1. Honeysuckle Rose
2. Blue Turning Grey Over You
3. I'm Crazy 'bout My Baby
4. Squeeze Me
5. Keepin' Out of Mischief Now
6. All That Meat and No Potatoes
7. I've Got a Feeling I'm Falling
8. Black and Blue
9. Ain't Misbehavin'
10. Honeysuckle Rose [alternate take 1]
11. Honeysuckle Rose [alternate take 2]
12. Blue Turning Grey Over You [alternate take 1]
13. Blue Turning Grey Over You [alternate take 2]
14. I'm Crazy 'bout My Baby [alternate take 1]
15. I'm Crazy 'bout My Baby [alternate take 2]
16. Keepin' Out of Mischief Now [partially alternate take]
17. I've Got a Feeling I'm Falling [alternate take]
18. Black and Blue [alternate take]
19. Ain't Misbehavin' [alternate take]
Louis Armstrong - Trumpet, vocals
Barney Bigard - Clarinet
Trummy Young - Trombone
Billy Kyle - Piano
Arvell Shaw - Bass
Barrett Deems - Drums
Velma Middleton - Vocals (tracks 1, 4, 6, 10,
Louis Armstrong and Fats Waller had a mutual success appearing in Hot Chocolates, for which Waller wrote the music (including such songs as Ain't Misbehavin' and Black and Blue). They were good friends, so it is no surprise that Louis paid tribute to Fats with this album of
Waller compositions. It may also have been chosen as a suitable album to follow the success of the preceding year's Louis Armstrong Plays W. C. Handy.
Satch Plays Fats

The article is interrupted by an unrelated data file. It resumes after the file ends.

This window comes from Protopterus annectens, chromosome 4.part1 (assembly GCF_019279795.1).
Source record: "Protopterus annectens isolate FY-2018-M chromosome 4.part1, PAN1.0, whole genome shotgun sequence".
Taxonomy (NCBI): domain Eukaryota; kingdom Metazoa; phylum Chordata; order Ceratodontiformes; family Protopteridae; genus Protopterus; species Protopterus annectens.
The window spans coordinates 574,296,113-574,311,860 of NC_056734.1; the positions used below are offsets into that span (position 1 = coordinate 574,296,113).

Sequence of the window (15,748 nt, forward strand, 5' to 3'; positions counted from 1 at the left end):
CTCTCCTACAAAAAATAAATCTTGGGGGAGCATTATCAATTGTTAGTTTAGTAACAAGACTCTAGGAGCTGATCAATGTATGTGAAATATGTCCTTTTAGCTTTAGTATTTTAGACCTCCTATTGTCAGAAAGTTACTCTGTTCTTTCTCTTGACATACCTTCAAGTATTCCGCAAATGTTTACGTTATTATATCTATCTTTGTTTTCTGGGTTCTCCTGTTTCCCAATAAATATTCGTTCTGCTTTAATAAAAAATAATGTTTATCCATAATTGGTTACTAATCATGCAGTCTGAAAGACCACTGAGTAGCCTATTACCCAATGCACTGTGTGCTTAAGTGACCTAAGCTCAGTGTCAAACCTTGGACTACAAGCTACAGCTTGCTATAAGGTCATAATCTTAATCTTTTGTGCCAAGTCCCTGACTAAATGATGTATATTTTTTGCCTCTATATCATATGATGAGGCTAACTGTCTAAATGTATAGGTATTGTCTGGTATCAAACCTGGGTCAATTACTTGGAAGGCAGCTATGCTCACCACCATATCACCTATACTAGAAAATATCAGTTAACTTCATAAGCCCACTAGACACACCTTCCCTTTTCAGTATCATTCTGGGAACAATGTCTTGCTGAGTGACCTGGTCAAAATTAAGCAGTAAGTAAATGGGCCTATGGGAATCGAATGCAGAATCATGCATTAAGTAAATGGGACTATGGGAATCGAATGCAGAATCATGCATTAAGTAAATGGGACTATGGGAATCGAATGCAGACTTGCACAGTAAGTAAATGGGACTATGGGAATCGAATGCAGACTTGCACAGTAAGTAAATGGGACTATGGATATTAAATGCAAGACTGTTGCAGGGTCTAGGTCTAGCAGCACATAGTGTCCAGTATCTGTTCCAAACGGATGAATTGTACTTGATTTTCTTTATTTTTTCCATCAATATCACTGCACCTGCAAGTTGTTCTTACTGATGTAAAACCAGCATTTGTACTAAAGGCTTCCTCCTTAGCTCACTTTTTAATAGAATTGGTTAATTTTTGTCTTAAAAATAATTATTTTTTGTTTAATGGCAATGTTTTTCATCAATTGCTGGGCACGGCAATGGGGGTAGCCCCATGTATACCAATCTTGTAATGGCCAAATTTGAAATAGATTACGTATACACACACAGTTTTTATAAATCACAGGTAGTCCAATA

was recorded and released in 1955, with only nine tracks. Subsequent issues of the album have added extra tracks, as this CD does: adding ten alternate
takes. Some critics had cavilled at Louis' All Stars and indeed at Armstrong's playing with the group, suggesting that it marked a decline from Louis'
earlier work. Yet this album was hailed by most people as a great achievement - an assessment I share.
We all know Honeysuckle Rose, which opens the album, but how often do we hear the verse? It is performed here by singer Velma Middleton with Louis
joining in. The alternate takes differ in such things as who sings which part. Blue Turning Grey Over You is a masterly performance, with Satch's
moving statement of the theme in vocals and a trumpet solo.
And so it continues, with solos shared among the band members and Louis playing and singing with his customary vigour. Trummy Young and Barney Bigard
contribute several admirable solos. I'm Crazy 'bout My Baby includes Louis swapping scat phrases with Trummy Young's trombone. Velma Middleton's
vocal in Squeeze Me is punctuated by Louis' cheeky comments, much as Fats Waller did when he was performing.
Double-tracking allows Louis to accompany his own singing in Keepin' Out of Mischief Now. And the same process allows him to sing and scat at the
same time in I've Got a Feeling I'm Falling. His vocal in All That Meat and No Potatoes has the same kind of sauciness that Fats Waller
so often had. Lous delivers Black and Blue with dignity, both in his voice and with his trumpet. Ain't Misbehavin' ends with an
inceredible cadenza played by Louis with backing only from Barrett Deems on the drums.
This was - and is - one of Armstrong's finest albums. It illustrates the resemblances between him and Fats Waller. And it also shows what a talented
composer Waller was. It is sad that, while composers like George Gershwin, Cole Porter and Irving Berlin are rightly praised as creators of the Great
American Songbook, Fats Waller is often omitted from this pantheon.